Yesterday I was going to report on my WOTM progress. But I was too tired. Too tired to report, and too tired to make any more progress.
I’ve been writing in the mornings, before my daughter gets up, during that time when I’m not quite all the way awake and connected to reality. So far, it’s been working quite well. Unfortunately, yesterday she got me out of bed, and I never did have that quiet period to get my head in the right place and get going. Sometimes I can write while hearing all about the wonderful things about Tiggers and even with the laptop bobbing in time with B jumping up and down on the couch next to me. Imagine. But yesterday, whether because I genuinely couldn’t or because I didn’t try hard enough (because I did try), was not one of those days.
Yesterday I also made the mistake of doing my housework in the morning, thinking that I would sit down and write when it was done; that when I was too exhausted to do anything else physical, I could sit down and get the writing done. I think the idea was that I could put the energy I have in the morning into the physical stuff, rather than getting caught up in the writing, not getting it started until afternoon, and being totally wiped out by supper-time. But what I found was that just because I wiped myself out early, didn’t mean I was actually going to recover at some point, and that being exhausted has its mental component, doesn’t it?
I did spend my time on the keyboard. Most of it chatting with Kettle, and letting her pick my brain about this and that. I think I’ve given her some good stuff lately, which is cool. It’s a passive exercise. She sends me snippets or asks me questions, and in that state (of exhaustion) my brain works a bit more freely, makes associations more easily.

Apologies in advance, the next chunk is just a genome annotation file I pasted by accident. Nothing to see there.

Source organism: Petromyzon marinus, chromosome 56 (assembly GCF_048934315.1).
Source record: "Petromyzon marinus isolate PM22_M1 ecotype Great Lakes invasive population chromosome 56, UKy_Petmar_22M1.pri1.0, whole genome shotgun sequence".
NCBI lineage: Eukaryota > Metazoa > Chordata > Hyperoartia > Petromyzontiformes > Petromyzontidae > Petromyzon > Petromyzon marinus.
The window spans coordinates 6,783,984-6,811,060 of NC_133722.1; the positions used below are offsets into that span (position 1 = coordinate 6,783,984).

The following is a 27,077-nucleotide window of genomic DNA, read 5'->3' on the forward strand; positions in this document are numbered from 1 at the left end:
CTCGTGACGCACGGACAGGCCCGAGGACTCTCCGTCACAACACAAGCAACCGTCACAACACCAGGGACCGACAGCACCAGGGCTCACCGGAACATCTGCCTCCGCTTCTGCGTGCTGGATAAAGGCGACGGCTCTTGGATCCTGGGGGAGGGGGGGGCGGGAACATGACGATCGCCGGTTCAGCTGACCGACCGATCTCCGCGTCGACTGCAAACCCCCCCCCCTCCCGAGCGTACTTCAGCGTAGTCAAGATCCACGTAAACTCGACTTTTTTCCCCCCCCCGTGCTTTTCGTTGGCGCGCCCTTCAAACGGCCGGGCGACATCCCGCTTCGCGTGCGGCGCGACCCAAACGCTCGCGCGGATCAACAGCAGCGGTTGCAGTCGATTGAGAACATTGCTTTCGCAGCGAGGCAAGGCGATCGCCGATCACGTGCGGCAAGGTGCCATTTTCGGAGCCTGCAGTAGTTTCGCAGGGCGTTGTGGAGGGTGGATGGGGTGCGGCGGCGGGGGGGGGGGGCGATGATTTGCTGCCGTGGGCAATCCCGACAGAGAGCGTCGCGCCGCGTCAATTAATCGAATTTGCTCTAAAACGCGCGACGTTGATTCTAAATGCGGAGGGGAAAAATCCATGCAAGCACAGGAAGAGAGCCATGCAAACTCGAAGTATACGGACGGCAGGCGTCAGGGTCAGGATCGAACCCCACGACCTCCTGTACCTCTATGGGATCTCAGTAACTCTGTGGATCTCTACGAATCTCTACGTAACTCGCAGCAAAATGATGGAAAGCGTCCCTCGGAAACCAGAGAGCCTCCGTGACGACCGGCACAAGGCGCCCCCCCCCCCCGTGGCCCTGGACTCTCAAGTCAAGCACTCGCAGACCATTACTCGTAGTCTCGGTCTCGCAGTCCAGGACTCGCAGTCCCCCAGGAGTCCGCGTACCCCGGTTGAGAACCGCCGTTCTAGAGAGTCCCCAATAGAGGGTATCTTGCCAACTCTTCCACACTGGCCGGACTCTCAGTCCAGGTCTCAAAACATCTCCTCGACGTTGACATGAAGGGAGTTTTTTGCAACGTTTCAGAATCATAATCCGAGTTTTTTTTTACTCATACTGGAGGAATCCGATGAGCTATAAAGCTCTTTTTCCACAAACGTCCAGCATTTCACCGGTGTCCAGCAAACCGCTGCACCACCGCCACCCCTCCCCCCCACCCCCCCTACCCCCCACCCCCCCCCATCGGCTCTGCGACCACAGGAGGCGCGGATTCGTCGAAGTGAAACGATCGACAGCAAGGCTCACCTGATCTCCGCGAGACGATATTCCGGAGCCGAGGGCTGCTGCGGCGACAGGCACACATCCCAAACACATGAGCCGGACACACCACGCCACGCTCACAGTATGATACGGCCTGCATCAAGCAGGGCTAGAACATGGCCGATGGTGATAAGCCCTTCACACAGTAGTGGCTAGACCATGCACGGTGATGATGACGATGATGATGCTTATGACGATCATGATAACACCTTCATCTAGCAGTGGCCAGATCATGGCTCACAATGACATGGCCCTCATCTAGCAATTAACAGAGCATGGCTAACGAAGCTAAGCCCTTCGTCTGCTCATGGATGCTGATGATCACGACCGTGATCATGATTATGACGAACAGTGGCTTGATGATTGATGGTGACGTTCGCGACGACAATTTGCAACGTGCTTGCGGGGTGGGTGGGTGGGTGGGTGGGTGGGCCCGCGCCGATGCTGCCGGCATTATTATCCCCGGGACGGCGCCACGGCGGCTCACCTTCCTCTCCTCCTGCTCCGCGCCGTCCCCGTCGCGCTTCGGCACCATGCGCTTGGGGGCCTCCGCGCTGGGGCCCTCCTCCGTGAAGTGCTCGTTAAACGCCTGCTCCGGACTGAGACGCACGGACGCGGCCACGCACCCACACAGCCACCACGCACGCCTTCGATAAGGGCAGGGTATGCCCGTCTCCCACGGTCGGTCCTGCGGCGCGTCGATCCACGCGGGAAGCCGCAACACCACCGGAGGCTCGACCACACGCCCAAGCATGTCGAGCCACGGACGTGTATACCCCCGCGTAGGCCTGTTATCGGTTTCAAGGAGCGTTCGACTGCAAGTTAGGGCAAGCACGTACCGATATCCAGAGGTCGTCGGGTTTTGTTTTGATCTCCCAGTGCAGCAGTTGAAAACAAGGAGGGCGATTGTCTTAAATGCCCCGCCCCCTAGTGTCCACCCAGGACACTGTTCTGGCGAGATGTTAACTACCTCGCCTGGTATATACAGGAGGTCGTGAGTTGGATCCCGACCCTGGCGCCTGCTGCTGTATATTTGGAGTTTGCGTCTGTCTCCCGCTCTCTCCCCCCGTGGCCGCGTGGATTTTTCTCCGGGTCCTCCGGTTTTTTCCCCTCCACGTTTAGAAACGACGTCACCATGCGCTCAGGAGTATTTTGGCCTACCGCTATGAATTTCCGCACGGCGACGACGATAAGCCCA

Or maybe the tired doesn’t have so much to do with it. Maybe it’s just the fact that I can sit back and let her pick. I don’t have to do anything. I don’t have to be ultimately responsible for what comes out. If I give her mostly crap with a few pearls in it, it’s her job to figure out what’s what.
When Kettle’s picking at my brain, I can see everything. Even though I don’t know where her whole story’s going and every turn-off she might take, I know where we’ve been, who the characters are, and I see it as a whole.
This, as opposed to my own writing where I sometimes can only see what’s right in front of me. Here are some notes I’ve written, here is the scene I’m working on. Focus. Just write this one part and then you can get on with the other stuff you need to do today. I don’t look around and see the scenery. I don’t think about what might be a pleasant side-trip. I just focus on the road that’s right in front of me with occasional glances to check the speed, fuel gauge, and odometer.
Are we almost there yet?